Contents AcknowledgmentsAbbreviationsSeries Editor's Foreword Introduction: Consumer RevolutionsChapter 1: The English Commercial Empire ExpandsChapter 2: The Rise of a "Tea-fac'd Generation"Chapter 3: Politicizing American ConsumptionChapter 4: The Global Dimensions of the American Tea CrisisChapter 5: Repatriating Tea in Revolutionary AmericaChapter 6: Chinese Tea and American Commercial IndependenceConclusion NotesEssay on SourcesIndex
By tackling a commodity we think we already know in its political, economic, and cultural dimensions, Jane T. Merritt demonstrates that the true story of tea is more complex and global than readers might expect. The Trouble with Tea is a surprising and detailed look at how the long-term moral debates over tea overlapped with and offered a vocabulary for the politicized debates of the Revolutionary War era. -- Ellen Hartigan-O'Connor, author of The Ties that Buy: Women and Commerce in Revolutionary America Long before Bostonians dumped tea overboard, tea was trouble: as trading companies pushed it and consumers sipped it, tea sparked debates over free trade and dangerous luxuries. With her wide-ranging command of global commerce and domestic politics, Merritt tells a vital tale about how tea shaped our world. -- Benjamin L. Carp, author of Defiance of the Patriots: The Boston Tea Party and the Making of America Merritt has produced an elegant commodity history, one that embeds the American Revolution in its global context and prompts a reconsideration of the early republic's political economy. Americans famously dumped their tea en route to independence, but Merritt tells the surprising story of how hard they worked to get it back in the wake of nationhood. -- Seth Rockman, coeditor of Slavery's Capitalism: A New History of American Economic Development Merritt's remarkable study of the political economy of tea reveals that this quintessential commodity of eighteenth-century commerce has a great deal to tell us about the relationship between consumer desire, imperial rule, and revolution. Impressively researched and elegantly argued, The Trouble with Tea uses a global framework to investigate how the trade and consumption of tea first united and then divided the British Empire, and how these same forces later led restive Tea Partiers to become nation-building taxpayers. You might think you know where to find tea in the history of America and Britain; this book is here to show you that you need to far deeper than the bottom of Boston's harbor to get the full story. -- Dael A. Norwood, Binghamton University While tea has long been a symbol of the American Revolution, The Trouble with Tea situates the commodity within broader economic and cultural contexts, persuasively demonstrating its role in the expansion of imperial trade and creation of complex consumer rituals long before and after 1776. -- Michelle Craig McDonald, Stockton University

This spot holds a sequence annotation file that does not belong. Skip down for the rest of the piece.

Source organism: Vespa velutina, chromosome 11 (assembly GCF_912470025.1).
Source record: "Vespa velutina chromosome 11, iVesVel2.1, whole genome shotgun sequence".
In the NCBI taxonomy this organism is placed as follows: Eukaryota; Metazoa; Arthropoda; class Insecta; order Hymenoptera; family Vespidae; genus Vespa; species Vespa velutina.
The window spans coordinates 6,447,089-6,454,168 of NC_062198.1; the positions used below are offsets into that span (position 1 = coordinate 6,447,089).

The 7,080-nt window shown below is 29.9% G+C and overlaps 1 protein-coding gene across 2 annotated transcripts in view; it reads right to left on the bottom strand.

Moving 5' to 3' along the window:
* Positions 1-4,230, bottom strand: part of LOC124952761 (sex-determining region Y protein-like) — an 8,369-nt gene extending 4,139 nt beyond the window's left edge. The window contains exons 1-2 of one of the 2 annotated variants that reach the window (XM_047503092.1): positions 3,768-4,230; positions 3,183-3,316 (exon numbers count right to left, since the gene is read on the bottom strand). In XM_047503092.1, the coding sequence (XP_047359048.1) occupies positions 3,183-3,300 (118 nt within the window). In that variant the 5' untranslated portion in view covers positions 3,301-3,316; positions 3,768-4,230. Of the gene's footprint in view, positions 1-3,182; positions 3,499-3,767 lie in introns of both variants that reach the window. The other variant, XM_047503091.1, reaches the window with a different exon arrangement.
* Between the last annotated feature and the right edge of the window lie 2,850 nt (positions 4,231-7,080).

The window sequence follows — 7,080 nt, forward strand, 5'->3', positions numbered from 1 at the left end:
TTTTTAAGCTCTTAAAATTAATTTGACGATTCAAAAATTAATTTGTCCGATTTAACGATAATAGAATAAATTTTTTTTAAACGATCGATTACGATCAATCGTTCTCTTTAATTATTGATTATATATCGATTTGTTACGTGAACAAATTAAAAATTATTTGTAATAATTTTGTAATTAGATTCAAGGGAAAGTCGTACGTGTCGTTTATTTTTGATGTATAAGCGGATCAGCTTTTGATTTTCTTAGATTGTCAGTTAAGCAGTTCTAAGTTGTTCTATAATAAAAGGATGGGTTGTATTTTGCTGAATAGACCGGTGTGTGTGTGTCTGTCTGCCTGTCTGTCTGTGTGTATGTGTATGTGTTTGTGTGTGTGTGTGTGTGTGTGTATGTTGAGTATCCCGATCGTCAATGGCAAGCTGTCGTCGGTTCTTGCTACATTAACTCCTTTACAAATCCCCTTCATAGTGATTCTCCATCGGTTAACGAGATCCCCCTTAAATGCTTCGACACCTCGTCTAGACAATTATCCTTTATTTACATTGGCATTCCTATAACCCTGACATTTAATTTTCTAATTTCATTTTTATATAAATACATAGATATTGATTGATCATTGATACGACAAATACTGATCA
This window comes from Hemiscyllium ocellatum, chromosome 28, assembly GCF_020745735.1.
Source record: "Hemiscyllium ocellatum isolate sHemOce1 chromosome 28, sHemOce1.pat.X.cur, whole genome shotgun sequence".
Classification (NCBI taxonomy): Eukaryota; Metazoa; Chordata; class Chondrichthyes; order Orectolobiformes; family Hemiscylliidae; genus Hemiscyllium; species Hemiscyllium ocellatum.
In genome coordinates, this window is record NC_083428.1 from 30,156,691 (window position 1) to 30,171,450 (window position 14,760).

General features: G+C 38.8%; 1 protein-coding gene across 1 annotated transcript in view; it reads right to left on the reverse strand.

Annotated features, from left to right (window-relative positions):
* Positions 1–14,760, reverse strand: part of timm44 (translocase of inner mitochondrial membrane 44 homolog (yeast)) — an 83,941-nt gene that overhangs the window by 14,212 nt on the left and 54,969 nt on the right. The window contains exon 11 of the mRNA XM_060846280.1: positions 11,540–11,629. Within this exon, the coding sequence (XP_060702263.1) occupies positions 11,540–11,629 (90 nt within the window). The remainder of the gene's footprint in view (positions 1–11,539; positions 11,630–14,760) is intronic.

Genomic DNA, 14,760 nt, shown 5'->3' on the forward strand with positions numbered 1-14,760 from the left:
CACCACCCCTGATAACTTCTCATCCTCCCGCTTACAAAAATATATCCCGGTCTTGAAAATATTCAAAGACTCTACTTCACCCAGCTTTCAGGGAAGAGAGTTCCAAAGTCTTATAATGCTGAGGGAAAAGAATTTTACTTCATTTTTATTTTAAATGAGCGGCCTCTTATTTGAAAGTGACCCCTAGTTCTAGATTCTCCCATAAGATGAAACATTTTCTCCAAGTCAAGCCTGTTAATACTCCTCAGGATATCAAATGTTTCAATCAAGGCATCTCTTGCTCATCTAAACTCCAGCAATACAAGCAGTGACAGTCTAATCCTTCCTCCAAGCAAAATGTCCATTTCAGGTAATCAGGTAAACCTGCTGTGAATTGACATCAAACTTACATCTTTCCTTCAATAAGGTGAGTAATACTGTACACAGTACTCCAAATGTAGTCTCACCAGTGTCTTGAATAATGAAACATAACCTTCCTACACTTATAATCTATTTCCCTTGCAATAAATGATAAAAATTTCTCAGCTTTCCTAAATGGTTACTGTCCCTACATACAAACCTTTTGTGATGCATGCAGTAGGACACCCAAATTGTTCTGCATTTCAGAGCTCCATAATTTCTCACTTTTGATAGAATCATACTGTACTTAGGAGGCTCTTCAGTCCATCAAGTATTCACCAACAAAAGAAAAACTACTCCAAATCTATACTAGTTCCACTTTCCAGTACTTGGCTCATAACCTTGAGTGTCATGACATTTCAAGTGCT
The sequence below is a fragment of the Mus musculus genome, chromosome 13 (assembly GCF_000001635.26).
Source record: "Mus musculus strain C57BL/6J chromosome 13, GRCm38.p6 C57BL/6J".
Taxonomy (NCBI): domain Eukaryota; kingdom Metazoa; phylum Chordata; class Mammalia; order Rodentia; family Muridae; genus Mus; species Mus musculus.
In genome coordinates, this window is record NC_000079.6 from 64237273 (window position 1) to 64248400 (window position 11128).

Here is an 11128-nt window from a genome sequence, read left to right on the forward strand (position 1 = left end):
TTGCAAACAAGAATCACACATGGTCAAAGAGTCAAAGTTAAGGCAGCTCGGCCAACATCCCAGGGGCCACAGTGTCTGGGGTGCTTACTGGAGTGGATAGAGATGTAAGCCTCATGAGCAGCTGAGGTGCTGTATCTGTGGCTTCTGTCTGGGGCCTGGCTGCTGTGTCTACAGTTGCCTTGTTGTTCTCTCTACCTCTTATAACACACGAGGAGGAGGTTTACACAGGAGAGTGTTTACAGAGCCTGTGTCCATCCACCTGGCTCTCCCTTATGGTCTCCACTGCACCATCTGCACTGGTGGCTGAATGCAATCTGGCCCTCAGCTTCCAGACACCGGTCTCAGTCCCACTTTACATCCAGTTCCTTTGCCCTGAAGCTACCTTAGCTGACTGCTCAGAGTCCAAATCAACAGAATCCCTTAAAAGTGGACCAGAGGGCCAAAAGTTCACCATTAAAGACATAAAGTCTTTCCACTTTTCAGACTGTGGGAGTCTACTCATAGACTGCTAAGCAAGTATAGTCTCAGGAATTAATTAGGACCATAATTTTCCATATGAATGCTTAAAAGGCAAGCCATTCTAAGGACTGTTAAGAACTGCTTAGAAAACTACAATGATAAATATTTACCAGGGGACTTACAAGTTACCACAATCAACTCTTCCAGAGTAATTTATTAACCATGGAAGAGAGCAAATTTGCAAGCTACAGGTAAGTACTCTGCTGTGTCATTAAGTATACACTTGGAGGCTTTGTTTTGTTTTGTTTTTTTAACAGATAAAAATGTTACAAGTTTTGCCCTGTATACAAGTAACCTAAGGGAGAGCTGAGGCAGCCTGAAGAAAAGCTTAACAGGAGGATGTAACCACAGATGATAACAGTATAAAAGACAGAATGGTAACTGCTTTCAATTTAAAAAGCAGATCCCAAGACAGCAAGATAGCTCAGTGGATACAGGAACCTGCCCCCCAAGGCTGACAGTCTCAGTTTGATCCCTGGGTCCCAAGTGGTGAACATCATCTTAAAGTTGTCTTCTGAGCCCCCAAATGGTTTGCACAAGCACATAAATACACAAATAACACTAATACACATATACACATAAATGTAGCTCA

Jane T. Merritt is an associate professor of history at Old Dominion University. She is the author of At the Crossroads: Indians and Empires on a Mid-Atlantic Frontier, 1700-1763.
Jane T. Merritt provides a compelling analysis of the economic, social, and political consequences of tea consumption in the American colonies during the eighteenth century.* Economic History Review *
This book makes an important contribution to our understanding of the powerful global context of the American Revolution and of late-eighteenthcentury American commercial ambitions and achievements.* American Historical Review *
Students at all levels utilising this text will value the appended detailed essay on both primary and secondary sources in addition to the detailed end-notes.* Historical Association *
Merritt's book on tea takes a distinguished place in a growing list of formidable studies of colonial commodities whose histories have global importance: cod, cotton, madeira, mahogany, rum, salt, sugar, and who knows what next.* Journal of American History *